PREVENTING DEFENDANT FROM DEFENDING DAMAGES IS AN APPROPRIATE MEANS OF ENFORCING PEREMPTORY ORDERS: COURT OF APPEAL DECISION
Workman -v- Forrester  EWCA Civ 73 is an important example of the courts using peremptory orders in an attempt to secure compliance. The Court of Appeal upheld a decision to make a peremptory order that allowed the claimants to enter judgment for their full claim if the defendant did not comply with an order for disclosure.
- A District Judge had not erred in making a peremptory order that meant if the defendant did not give disclosure of his assets the claimants could enter judgment for their full claim.
- The order, and the judgment, were not wrongly made and were not set aside.
The claimants were the executors and dependants of the defendant’s former wife. The defendant had been convicted of her murder. The action included a claim for damages for the sums that would have been paid in the matrimonial proceedings had the defendant not murdered his wife.
- The claimants obtained a regular default judgment.
- The claimants issued an application for a freezing order which included an order for disclosure of the defendant’s assets.
- The defendant did not comply with the order for disclosure of assets.
- The claimants sought a peremptory order that, in default of compliance, the be entitled to enter judgment for the full amount claimed. This order was granted by District Judge Anson at a Case Management Conference that the defendant did not attend.
The order was made in the following terms:-
“Unless the Defendant complies with paragraphs 8(1) and 9 of the Order dated 26th January 2012 by 4.00 p.m. on 11th January 2013, the Defendant be debarred form defending the quantum of the Claimants’ claims and judgment be entered in the sum of £1,503,579.50 plus interest, together with costs”.
THE DEFENDANT’S RESPONSE
The defendant did not comply and the claimants entered judgment. The defendant’s subsequent applications to set aside judgment were dismissed. The defendant appealed to the Court of Appeal.
WAS THE DISTRICT JUDGE ENTITLED TO MAKE THE PEREMPTORY ORDER IN THE WAY HE DID
The Court of Appeal refused the claimant’s appeal. It was open to the District Judge to make the order he did.
It seems to me that Mr Killalea QC (with whom Mr Edwards again appeared for the Respondents) was correct to say that District Judge Anson was clearly aware of the normal procedure for the assessment of damages following a default judgment for damages to be assessed; he gave directions for that process to be followed in the event that the Appellant complied with the orders for disclosure of assets within the further time permitted by his order for compliance with the disclosure of assets order. He was persuaded, however, that the Appellant’s long-standing default in complying with the disclosure orders required marking by an “unless order” with the sanction of a further judgment for a specific sum in the case of non-compliance.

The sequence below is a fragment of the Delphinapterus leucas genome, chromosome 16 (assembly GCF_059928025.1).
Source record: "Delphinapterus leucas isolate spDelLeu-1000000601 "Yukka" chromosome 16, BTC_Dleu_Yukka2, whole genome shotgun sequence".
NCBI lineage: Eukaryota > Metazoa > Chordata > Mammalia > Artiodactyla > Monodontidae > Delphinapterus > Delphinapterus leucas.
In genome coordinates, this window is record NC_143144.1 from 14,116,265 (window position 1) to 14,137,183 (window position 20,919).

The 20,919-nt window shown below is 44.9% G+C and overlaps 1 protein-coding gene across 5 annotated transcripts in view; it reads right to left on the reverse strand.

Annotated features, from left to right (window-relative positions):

Obviously, as it seems to me, the District Judge could have made an alternative form of “unless order” providing that, in the event of continued default, the Appellant should be debarred from defending the damages assessment, but leaving it to the Respondents still to prove their quantum claim by evidence and by submissions to the court as to their entitlement in law to the various heads of damage claimed. He did not take that course. I do not think that he erred in principle in not doing so.
There had been a persistent failure by the Appellant to comply with the disclosure order. That was an order that was relevant not simply to the policing of the freezing order, but also to the live issue as to the quantification of the Respondents’ claim. It was known that an important part of that claim was novel in seeking to recover for the Deceased’s estate compensation by reference to what might have been expected to be recovered in the divorce proceedings, but there had been judgment on liability, giving rise to the potential need to quantify the loss. The Appellant’s flagrant contempt in failing to comply with the court’s order had the potential to frustrate the damages assessment and could not be ignored.
At the time of the making of the “unless order” the District Judge was referred to JSC BTA Bank v Ablyasov (No. 8)  1 WLR 1331. In that well-known case, the defendant had been ordered to surrender to the tipstaff to meet a custodial sentence imposed upon him for contempt of court in failing properly to disclose his assets under the terms of a freezing order. The court had further ordered that in default of surrendering as directed and properly disclosing his assets he would be debarred from defending the claims brought against him and his defences would be struck out with liberty to the claimant to enter judgment against him. This court upheld the order made in the face of a challenge to the jurisdiction to make it. Mr Killalea referred us to paragraphs 168 to 171 of the judgment of Rix LJ in this case (which it is not necessary to quote again here) as showing clearly that the court had jurisdiction to make an “unless order” of the character made in this case.
I think it is clear that the court in this case did have jurisdiction to make the “unless order” in the form that it did. Miss McQuail submitted that the order in the Ablyasov case did not go so far as to make an order for the entry of judgment for a specific sum in the event of default. That, of course, is true. She argued that the District Judge had been entitled to go no further than debarring the Appellant from defending the claim, but still requiring the Respondents’ to prove and establish their various heads of loss.